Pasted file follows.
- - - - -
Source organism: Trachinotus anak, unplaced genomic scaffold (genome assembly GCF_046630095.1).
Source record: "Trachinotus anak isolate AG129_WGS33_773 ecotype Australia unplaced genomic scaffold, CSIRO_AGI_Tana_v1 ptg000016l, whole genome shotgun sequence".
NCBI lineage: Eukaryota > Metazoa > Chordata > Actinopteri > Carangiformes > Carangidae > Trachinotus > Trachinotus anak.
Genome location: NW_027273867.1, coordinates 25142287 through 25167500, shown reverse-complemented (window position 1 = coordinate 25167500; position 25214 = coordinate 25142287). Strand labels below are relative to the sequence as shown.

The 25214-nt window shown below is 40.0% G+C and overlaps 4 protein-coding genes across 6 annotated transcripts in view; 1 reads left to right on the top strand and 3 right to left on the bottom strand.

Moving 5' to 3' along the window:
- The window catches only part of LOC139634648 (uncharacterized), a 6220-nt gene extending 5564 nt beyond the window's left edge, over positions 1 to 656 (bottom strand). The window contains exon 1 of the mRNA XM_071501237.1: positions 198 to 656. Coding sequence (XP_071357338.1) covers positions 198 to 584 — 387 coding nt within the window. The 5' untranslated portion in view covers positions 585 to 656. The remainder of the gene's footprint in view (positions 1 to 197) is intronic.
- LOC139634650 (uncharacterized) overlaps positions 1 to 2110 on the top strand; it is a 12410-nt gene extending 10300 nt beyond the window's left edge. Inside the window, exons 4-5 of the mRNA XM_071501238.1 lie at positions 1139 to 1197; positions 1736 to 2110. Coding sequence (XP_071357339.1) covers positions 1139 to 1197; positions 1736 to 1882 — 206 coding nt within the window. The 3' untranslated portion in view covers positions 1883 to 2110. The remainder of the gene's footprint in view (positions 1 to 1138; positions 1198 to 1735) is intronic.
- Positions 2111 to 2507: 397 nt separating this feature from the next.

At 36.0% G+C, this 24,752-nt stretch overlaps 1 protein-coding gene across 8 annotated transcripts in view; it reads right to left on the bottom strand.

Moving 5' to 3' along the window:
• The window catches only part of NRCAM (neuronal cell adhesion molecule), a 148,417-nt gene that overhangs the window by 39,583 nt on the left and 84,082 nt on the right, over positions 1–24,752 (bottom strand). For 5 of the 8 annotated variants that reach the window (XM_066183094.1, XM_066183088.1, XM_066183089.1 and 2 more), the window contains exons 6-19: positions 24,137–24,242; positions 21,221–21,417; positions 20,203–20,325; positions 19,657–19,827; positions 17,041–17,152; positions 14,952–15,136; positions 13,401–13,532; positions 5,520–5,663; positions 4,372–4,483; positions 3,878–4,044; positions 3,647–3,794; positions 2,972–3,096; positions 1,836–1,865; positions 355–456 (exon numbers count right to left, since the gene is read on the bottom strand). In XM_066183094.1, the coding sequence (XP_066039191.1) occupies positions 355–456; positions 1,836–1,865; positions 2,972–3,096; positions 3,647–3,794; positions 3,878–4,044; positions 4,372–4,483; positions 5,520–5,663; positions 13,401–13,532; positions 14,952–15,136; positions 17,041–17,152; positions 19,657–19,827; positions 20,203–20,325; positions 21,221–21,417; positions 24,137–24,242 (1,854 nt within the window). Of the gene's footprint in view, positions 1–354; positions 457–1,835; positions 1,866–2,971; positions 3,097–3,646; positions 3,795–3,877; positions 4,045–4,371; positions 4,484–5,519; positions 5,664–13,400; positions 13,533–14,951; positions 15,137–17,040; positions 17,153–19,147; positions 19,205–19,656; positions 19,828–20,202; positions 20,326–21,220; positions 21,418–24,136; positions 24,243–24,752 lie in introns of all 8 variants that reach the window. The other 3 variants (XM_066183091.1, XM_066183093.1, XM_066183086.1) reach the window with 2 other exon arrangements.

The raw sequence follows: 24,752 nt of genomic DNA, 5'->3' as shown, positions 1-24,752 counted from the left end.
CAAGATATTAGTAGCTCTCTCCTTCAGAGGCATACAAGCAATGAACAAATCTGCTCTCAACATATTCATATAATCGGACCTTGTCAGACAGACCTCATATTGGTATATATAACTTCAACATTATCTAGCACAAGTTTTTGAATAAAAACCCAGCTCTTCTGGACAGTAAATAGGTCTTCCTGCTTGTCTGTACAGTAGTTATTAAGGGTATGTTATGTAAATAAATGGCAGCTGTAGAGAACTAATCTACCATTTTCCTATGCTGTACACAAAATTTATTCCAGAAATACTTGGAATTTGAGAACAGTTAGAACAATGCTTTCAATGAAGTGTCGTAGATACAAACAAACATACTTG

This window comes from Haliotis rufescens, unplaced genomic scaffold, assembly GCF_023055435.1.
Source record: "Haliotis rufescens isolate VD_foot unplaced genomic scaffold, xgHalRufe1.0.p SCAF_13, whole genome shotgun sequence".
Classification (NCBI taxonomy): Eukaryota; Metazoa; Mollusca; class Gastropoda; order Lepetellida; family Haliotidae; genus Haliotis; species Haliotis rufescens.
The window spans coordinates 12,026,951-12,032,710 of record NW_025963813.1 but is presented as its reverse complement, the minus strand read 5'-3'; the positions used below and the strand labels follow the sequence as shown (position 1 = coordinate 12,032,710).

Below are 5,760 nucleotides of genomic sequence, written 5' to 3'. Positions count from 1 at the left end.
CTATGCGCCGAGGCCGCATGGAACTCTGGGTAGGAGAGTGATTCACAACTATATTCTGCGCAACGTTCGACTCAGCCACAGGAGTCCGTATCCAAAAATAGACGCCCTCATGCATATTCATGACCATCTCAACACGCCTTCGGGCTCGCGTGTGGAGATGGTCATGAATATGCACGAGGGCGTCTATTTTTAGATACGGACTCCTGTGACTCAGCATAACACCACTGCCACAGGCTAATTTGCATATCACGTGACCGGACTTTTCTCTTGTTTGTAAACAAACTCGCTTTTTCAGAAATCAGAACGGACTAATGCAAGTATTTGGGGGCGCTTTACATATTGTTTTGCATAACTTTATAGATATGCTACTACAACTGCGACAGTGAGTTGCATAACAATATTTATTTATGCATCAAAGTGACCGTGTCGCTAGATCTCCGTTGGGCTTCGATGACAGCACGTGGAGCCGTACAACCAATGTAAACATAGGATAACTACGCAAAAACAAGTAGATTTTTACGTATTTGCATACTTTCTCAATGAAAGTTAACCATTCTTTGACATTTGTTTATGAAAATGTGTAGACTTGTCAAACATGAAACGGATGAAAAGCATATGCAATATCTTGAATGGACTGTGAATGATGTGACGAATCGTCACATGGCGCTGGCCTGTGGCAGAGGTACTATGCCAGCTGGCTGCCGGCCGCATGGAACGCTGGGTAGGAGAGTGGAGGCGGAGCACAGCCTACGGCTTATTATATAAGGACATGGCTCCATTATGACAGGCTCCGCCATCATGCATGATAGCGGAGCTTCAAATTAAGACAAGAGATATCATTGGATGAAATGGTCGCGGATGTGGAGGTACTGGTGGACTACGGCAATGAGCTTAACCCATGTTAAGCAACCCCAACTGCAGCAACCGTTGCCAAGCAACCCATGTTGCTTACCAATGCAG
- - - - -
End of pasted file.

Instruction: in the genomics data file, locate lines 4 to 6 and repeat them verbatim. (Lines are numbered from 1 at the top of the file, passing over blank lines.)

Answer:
Genome location: NW_027273867.1, coordinates 25142287 through 25167500, shown reverse-complemented (window position 1 = coordinate 25167500; position 25214 = coordinate 25142287). Strand labels below are relative to the sequence as shown.

The 25214-nt window shown below is 40.0% G+C and overlaps 4 protein-coding genes across 6 annotated transcripts in view; 1 reads left to right on the top strand and 3 right to left on the bottom strand.

Moving 5' to 3' along the window: